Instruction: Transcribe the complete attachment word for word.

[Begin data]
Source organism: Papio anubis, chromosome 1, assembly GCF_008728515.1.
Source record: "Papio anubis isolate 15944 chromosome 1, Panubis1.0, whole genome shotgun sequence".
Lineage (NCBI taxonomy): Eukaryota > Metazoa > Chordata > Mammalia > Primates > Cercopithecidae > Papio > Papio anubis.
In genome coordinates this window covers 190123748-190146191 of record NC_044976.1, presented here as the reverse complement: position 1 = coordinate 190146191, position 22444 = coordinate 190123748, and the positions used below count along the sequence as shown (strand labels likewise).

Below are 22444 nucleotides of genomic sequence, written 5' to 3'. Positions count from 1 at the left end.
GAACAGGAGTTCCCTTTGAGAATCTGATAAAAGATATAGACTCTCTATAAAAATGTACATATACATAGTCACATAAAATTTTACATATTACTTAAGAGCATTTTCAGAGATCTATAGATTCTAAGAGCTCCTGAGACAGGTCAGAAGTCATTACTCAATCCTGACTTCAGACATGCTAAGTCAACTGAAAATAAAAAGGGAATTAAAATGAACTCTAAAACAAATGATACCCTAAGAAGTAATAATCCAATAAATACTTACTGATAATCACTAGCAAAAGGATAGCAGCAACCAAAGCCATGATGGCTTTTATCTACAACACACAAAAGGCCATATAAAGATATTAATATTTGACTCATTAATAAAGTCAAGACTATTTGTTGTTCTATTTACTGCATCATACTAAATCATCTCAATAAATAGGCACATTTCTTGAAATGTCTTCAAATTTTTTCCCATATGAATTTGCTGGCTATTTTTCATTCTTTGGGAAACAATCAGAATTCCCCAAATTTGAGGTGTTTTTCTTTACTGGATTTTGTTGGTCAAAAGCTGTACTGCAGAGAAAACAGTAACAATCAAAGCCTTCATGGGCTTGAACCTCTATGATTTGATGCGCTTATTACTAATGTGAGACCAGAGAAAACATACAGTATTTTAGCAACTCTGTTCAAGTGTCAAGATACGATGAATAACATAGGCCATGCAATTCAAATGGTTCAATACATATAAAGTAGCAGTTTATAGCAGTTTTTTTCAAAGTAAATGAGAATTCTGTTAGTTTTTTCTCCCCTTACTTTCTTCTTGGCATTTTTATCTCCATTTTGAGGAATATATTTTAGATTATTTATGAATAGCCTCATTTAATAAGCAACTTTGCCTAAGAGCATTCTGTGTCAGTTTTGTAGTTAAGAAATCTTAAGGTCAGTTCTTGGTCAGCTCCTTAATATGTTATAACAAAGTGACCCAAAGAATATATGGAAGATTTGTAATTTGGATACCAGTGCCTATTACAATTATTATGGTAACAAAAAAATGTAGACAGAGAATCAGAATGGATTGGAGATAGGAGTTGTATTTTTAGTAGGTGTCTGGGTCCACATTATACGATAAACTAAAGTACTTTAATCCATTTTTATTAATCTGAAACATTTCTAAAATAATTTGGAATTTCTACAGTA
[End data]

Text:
Source organism: Papio anubis, chromosome 1, assembly GCF_008728515.1.
Source record: "Papio anubis isolate 15944 chromosome 1, Panubis1.0, whole genome shotgun sequence".
Lineage (NCBI taxonomy): Eukaryota > Metazoa > Chordata > Mammalia > Primates > Cercopithecidae > Papio > Papio anubis.
In genome coordinates this window covers 190123748-190146191 of record NC_044976.1, presented here as the reverse complement: position 1 = coordinate 190146191, position 22444 = coordinate 190123748, and the positions used below count along the sequence as shown (strand labels likewise).

Below are 22444 nucleotides of genomic sequence, written 5' to 3'. Positions count from 1 at the left end.
GAACAGGAGTTCCCTTTGAGAATCTGATAAAAGATATAGACTCTCTATAAAAATGTACATATACATAGTCACATAAAATTTTACATATTACTTAAGAGCATTTTCAGAGATCTATAGATTCTAAGAGCTCCTGAGACAGGTCAGAAGTCATTACTCAATCCTGACTTCAGACATGCTAAGTCAACTGAAAATAAAAAGGGAATTAAAATGAACTCTAAAACAAATGATACCCTAAGAAGTAATAATCCAATAAATACTTACTGATAATCACTAGCAAAAGGATAGCAGCAACCAAAGCCATGATGGCTTTTATCTACAACACACAAAAGGCCATATAAAGATATTAATATTTGACTCATTAATAAAGTCAAGACTATTTGTTGTTCTATTTACTGCATCATACTAAATCATCTCAATAAATAGGCACATTTCTTGAAATGTCTTCAAATTTTTTCCCATATGAATTTGCTGGCTATTTTTCATTCTTTGGGAAACAATCAGAATTCCCCAAATTTGAGGTGTTTTTCTTTACTGGATTTTGTTGGTCAAAAGCTGTACTGCAGAGAAAACAGTAACAATCAAAGCCTTCATGGGCTTGAACCTCTATGATTTGATGCGCTTATTACTAATGTGAGACCAGAGAAAACATACAGTATTTTAGCAACTCTGTTCAAGTGTCAAGATACGATGAATAACATAGGCCATGCAATTCAAATGGTTCAATACATATAAAGTAGCAGTTTATAGCAGTTTTTTTCAAAGTAAATGAGAATTCTGTTAGTTTTTTCTCCCCTTACTTTCTTCTTGGCATTTTTATCTCCATTTTGAGGAATATATTTTAGATTATTTATGAATAGCCTCATTTAATAAGCAACTTTGCCTAAGAGCATTCTGTGTCAGTTTTGTAGTTAAGAAATCTTAAGGTCAGTTCTTGGTCAGCTCCTTAATATGTTATAACAAAGTGACCCAAAGAATATATGGAAGATTTGTAATTTGGATACCAGTGCCTATTACAATTATTATGGTAACAAAAAAATGTAGACAGAGAATCAGAATGGATTGGAGATAGGAGTTGTATTTTTAGTAGGTGTCTGGGTCCACATTATACGATAAACTAAAGTACTTTAATCCATTTTTATTAATCTGAAACATTTCTAAAATAATTTGGAATTTCTACAGTA